Two of Apple’s major investors have urged the iPhone maker to take urgent action to curb children’s growing addiction to its smartphones, amid fears frequent use may be damaging the next generation.
New York-based Jana Partners LLC and the California State Teachers’ Retirement System, or CalSTRS, which collectively control $2bn (£1.47bn) worth of Apple shares, said the US firm must offer more choices and tools to help children fight addiction to its devices.
At present, parents can block or limit specific apps and features on an iPhone, iPad, or iPod touch.
In an open letter to Apple on Monday, the investors suggested the company goes a step further and allow users’ ages to be inputted into phones, screen time to be limited, as well as a restriction on use to certain hours.
They also called on the firm to establish a committee of experts to study the impact of technology on children and to assign a top level Apple executive to take responsibility for the issue.
“There is a developing consensus around the world including Silicon Valley that the potential long-term consequences of new technologies need to be factored in at the outset, and no company can outsource that responsibility,” the letter said.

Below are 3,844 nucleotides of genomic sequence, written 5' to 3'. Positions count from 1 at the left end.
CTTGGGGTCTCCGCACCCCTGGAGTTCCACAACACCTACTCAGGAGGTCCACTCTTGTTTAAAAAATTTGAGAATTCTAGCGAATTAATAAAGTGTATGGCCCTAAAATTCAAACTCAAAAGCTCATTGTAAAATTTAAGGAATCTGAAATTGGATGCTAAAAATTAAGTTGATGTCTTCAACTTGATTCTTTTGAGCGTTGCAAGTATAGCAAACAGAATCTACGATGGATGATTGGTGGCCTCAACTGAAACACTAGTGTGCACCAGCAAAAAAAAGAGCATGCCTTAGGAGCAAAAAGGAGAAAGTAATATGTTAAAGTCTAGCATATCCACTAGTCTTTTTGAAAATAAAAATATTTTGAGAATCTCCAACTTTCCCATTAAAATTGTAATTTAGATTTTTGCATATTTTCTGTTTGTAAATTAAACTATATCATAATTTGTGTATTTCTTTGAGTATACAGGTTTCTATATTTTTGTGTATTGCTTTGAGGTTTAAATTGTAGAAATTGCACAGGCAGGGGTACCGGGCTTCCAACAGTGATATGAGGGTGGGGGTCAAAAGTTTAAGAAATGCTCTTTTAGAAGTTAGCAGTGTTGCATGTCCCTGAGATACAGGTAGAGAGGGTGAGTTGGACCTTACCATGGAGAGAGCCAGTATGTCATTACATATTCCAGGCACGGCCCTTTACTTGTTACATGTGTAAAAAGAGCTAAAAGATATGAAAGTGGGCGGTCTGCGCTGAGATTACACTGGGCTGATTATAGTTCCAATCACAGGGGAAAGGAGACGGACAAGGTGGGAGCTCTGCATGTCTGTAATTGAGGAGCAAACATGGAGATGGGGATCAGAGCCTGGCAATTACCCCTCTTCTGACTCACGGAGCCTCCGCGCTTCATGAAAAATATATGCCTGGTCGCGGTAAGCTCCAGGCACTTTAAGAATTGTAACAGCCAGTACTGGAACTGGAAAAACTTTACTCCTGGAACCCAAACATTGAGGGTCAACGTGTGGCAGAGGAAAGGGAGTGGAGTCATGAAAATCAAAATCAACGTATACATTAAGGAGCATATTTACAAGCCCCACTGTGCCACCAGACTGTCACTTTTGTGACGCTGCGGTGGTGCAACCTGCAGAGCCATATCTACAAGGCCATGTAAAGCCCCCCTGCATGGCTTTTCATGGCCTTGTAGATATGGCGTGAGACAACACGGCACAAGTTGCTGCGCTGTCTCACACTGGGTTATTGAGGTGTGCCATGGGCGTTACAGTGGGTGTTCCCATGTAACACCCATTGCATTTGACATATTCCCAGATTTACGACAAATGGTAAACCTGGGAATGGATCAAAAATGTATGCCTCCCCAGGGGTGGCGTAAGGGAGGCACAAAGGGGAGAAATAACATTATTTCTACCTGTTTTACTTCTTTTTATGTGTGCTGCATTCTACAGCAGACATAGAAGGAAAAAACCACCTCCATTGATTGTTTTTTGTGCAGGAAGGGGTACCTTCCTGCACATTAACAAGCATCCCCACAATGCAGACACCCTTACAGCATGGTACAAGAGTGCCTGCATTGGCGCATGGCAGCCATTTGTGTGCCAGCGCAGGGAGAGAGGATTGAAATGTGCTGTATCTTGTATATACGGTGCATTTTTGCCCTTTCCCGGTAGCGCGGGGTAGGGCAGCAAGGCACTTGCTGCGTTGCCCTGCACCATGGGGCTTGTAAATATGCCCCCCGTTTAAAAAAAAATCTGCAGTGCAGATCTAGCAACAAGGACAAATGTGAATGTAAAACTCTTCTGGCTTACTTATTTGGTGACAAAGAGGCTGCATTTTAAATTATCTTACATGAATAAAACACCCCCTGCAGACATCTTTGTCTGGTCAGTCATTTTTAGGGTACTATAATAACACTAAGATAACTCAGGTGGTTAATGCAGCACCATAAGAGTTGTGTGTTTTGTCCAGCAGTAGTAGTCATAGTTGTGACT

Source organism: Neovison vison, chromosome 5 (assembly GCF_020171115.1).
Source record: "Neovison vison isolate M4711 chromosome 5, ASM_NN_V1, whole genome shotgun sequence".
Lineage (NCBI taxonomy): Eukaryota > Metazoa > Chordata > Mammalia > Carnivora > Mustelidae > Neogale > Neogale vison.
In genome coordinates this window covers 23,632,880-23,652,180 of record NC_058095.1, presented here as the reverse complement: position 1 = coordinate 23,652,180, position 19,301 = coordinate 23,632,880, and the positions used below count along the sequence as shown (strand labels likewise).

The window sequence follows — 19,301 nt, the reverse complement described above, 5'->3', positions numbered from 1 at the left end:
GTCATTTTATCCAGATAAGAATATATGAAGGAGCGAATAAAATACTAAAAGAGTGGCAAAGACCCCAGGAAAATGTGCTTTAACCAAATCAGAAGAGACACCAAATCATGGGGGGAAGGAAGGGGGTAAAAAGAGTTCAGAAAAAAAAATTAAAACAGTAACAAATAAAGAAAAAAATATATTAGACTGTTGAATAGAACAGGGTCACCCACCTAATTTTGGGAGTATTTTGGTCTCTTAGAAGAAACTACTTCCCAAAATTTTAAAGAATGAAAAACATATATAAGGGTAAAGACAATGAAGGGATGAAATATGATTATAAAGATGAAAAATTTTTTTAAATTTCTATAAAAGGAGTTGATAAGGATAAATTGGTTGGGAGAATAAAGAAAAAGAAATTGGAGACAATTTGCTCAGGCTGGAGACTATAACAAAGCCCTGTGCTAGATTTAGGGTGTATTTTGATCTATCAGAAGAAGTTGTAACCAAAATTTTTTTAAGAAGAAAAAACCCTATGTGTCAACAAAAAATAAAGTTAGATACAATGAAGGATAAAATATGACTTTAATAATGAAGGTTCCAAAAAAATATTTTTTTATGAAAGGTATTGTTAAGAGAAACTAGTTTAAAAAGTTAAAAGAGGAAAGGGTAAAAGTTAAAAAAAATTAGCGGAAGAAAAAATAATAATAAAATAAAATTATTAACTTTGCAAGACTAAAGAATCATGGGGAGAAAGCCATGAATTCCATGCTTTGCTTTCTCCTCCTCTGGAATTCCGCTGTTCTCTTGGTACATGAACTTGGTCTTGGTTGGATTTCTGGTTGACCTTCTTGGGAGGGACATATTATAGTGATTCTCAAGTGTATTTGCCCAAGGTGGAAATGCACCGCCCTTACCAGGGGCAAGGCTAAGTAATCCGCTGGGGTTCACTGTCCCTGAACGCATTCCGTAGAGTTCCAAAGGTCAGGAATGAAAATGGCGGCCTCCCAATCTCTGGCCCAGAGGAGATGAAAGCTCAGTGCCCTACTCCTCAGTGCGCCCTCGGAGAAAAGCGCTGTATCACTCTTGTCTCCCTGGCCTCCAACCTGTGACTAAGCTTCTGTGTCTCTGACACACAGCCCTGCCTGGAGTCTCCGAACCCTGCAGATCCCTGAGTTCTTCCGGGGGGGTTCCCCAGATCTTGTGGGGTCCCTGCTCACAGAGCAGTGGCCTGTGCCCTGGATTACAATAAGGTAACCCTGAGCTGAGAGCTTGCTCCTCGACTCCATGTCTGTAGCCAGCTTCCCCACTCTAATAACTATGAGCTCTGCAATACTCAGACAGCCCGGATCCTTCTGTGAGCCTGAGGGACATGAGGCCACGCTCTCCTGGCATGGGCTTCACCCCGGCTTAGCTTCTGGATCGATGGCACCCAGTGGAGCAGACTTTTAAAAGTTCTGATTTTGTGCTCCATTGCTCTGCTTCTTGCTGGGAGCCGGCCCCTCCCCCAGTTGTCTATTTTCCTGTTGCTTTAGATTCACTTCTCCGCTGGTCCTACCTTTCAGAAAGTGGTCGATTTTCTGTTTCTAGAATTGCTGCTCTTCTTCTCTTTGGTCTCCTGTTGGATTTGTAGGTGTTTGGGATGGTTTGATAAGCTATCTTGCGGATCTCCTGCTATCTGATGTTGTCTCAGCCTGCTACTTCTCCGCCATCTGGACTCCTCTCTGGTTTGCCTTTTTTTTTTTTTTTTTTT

“As one of the most innovative companies in the history of technology, Apple can play a defining role in signalling to the industry that paying special attention to the health and development of the next generation is both good business and the right thing to do.”
The letter cited various studies and surveys to argue how the heavy usage of smartphones and social media negatively affects children’s mental and physical health.
Examples included students being distracted by mobile devices in the classroom and a link between high usage of smartphones and a possible increased risk of suicide and depression.
The letter also cited research showing that the average American teenager spends 4.5 hours a day on their smartphone, excluding texting and talking.
The investors wrote: “It would defy common sense to argue that this level of usage, by children whose brains are still developing, is not having at least some impact, or that the maker of such a powerful product has no role to play in helping parents to ensure it is being used optimally.”
The issue of smartphone and social media addiction has been in the spotlight for some time.
Selena Gomez cancelled the European leg of her world tour in 2016 to seek therapy for depression and low self-esteem, which she linked to the autoimmune disease lupus – as well as her addiction to social media and the mobile photo-sharing app Instagram.
Part of the treatment involved giving up her smartphone for three months.
Last year, Sky News revealed children as young as 13 are checking into a US treatment centre near Seattle to try to break their addiction to digital technology, including video games.
More recently, former Facebook executive Chamath Palihapitiya, said he felt “tremendous guilt” over the creation of the site and urged people to take a “hard break” from social media which he said was “ripping apart the social fabric of how society works”.
Sky News has contacted Apple for comment.